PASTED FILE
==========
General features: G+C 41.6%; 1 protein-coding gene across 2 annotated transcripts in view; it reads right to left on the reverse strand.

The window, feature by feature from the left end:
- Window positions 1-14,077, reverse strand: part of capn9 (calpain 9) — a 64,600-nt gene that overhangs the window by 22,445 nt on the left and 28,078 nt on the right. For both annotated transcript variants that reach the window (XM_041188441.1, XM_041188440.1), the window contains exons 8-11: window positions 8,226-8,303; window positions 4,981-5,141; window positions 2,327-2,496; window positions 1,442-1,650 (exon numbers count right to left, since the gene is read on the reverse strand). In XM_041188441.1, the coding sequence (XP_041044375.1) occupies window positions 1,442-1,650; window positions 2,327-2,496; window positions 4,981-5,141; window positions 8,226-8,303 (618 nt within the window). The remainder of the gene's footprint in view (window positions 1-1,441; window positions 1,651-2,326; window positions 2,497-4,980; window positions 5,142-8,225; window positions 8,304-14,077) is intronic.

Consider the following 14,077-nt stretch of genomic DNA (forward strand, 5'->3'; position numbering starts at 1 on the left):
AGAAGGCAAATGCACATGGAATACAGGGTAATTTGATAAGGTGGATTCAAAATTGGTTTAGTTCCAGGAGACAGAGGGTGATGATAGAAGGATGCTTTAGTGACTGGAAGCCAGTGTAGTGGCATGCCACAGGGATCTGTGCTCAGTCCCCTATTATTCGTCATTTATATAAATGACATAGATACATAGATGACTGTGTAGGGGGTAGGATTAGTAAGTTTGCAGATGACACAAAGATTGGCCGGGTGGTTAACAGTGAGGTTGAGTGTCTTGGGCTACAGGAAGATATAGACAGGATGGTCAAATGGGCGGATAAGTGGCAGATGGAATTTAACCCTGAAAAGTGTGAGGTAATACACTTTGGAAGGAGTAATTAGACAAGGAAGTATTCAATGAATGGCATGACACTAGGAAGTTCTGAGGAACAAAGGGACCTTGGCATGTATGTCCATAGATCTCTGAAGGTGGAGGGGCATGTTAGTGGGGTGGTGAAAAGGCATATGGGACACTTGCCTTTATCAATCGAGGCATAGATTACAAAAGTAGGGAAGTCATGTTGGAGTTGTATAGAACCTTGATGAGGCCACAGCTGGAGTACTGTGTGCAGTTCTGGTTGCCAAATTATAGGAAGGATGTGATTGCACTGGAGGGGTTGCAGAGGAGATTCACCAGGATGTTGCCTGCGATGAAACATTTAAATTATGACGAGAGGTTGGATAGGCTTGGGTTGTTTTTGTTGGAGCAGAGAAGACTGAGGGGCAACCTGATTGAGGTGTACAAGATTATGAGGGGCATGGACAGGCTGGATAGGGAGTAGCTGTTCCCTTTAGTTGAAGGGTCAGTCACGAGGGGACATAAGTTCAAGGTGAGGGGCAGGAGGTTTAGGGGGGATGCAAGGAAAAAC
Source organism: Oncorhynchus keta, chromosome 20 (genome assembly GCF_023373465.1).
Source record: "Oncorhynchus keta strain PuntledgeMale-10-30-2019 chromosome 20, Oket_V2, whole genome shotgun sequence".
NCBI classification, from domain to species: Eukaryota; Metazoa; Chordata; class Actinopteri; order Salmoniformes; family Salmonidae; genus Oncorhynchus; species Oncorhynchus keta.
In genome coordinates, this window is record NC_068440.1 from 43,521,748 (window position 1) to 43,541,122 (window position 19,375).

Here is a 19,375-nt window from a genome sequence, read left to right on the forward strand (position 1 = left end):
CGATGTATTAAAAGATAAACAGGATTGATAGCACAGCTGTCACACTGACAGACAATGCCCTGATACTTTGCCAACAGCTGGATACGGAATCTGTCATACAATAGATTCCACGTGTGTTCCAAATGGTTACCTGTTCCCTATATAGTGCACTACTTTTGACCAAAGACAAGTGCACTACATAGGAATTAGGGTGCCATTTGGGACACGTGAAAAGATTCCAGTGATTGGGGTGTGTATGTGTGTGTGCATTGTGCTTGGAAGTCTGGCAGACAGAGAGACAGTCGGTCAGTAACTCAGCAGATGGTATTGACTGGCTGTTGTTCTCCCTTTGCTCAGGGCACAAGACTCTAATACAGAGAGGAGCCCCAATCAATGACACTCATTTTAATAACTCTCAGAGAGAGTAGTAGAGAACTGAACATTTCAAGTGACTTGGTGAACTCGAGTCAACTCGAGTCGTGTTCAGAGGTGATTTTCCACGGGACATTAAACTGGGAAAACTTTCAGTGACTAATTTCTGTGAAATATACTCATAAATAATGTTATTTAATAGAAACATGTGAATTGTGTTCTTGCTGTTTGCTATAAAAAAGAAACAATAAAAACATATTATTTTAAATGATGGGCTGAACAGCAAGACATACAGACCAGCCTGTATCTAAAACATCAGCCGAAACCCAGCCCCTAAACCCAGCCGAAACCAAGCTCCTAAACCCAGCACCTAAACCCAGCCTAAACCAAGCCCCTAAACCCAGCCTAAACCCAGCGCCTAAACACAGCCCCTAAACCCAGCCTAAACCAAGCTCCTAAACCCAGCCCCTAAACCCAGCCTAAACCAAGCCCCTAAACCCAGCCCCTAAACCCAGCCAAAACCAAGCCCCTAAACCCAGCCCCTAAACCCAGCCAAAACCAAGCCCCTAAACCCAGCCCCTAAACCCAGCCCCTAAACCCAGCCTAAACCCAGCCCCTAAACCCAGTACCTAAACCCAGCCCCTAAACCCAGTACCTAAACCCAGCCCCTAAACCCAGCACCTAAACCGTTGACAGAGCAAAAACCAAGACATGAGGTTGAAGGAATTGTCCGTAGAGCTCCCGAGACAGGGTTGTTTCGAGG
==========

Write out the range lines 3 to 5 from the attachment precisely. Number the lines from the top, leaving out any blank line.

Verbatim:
- Window positions 1-14,077, reverse strand: part of capn9 (calpain 9) — a 64,600-nt gene that overhangs the window by 22,445 nt on the left and 28,078 nt on the right. For both annotated transcript variants that reach the window (XM_041188441.1, XM_041188440.1), the window contains exons 8-11: window positions 8,226-8,303; window positions 4,981-5,141; window positions 2,327-2,496; window positions 1,442-1,650 (exon numbers count right to left, since the gene is read on the reverse strand). In XM_041188441.1, the coding sequence (XP_041044375.1) occupies window positions 1,442-1,650; window positions 2,327-2,496; window positions 4,981-5,141; window positions 8,226-8,303 (618 nt within the window). The remainder of the gene's footprint in view (window positions 1-1,441; window positions 1,651-2,326; window positions 2,497-4,980; window positions 5,142-8,225; window positions 8,304-14,077) is intronic.

Consider the following 14,077-nt stretch of genomic DNA (forward strand, 5'->3'; position numbering starts at 1 on the left):
AGAAGGCAAATGCACATGGAATACAGGGTAATTTGATAAGGTGGATTCAAAATTGGTTTAGTTCCAGGAGACAGAGGGTGATGATAGAAGGATGCTTTAGTGACTGGAAGCCAGTGTAGTGGCATGCCACAGGGATCTGTGCTCAGTCCCCTATTATTCGTCATTTATATAAATGACATAGATACATAGATGACTGTGTAGGGGGTAGGATTAGTAAGTTTGCAGATGACACAAAGATTGGCCGGGTGGTTAACAGTGAGGTTGAGTGTCTTGGGCTACAGGAAGATATAGACAGGATGGTCAAATGGGCGGATAAGTGGCAGATGGAATTTAACCCTGAAAAGTGTGAGGTAATACACTTTGGAAGGAGTAATTAGACAAGGAAGTATTCAATGAATGGCATGACACTAGGAAGTTCTGAGGAACAAAGGGACCTTGGCATGTATGTCCATAGATCTCTGAAGGTGGAGGGGCATGTTAGTGGGGTGGTGAAAAGGCATATGGGACACTTGCCTTTATCAATCGAGGCATAGATTACAAAAGTAGGGAAGTCATGTTGGAGTTGTATAGAACCTTGATGAGGCCACAGCTGGAGTACTGTGTGCAGTTCTGGTTGCCAAATTATAGGAAGGATGTGATTGCACTGGAGGGGTTGCAGAGGAGATTCACCAGGATGTTGCCTGCGATGAAACATTTAAATTATGACGAGAGGTTGGATAGGCTTGGGTTGTTTTTGTTGGAGCAGAGAAGACTGAGGGGCAACCTGATTGAGGTGTACAAGATTATGAGGGGCATGGACAGGCTGGATAGGGAGTAGCTGTTCCCTTTAGTTGAAGGGTCAGTCACGAGGGGACATAAGTTCAAGGTGAGGGGCAGGAGGTTTAGGGGGGATGCAAGGAAAAAC